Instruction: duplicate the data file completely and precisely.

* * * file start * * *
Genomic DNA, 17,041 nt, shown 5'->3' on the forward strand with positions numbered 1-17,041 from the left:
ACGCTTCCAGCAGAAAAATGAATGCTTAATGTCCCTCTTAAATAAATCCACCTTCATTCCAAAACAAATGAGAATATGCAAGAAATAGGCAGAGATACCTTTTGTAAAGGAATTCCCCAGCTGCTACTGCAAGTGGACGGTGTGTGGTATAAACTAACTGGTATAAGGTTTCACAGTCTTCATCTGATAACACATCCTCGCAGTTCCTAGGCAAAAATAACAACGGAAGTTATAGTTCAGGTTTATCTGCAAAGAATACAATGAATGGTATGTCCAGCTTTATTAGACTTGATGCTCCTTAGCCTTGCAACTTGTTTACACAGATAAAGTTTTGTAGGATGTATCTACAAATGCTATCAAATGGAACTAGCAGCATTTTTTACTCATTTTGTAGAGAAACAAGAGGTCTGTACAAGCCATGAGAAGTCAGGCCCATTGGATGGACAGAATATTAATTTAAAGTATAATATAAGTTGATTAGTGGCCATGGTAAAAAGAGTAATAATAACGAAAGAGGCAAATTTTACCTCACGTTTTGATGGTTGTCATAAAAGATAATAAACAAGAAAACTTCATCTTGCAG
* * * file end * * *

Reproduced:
Genomic DNA, 17,041 nt, shown 5'->3' on the forward strand with positions numbered 1-17,041 from the left:
ACGCTTCCAGCAGAAAAATGAATGCTTAATGTCCCTCTTAAATAAATCCACCTTCATTCCAAAACAAATGAGAATATGCAAGAAATAGGCAGAGATACCTTTTGTAAAGGAATTCCCCAGCTGCTACTGCAAGTGGACGGTGTGTGGTATAAACTAACTGGTATAAGGTTTCACAGTCTTCATCTGATAACACATCCTCGCAGTTCCTAGGCAAAAATAACAACGGAAGTTATAGTTCAGGTTTATCTGCAAAGAATACAATGAATGGTATGTCCAGCTTTATTAGACTTGATGCTCCTTAGCCTTGCAACTTGTTTACACAGATAAAGTTTTGTAGGATGTATCTACAAATGCTATCAAATGGAACTAGCAGCATTTTTTACTCATTTTGTAGAGAAACAAGAGGTCTGTACAAGCCATGAGAAGTCAGGCCCATTGGATGGACAGAATATTAATTTAAAGTATAATATAAGTTGATTAGTGGCCATGGTAAAAAGAGTAATAATAACGAAAGAGGCAAATTTTACCTCACGTTTTGATGGTTGTCATAAAAGATAATAAACAAGAAAACTTCATCTTGCAG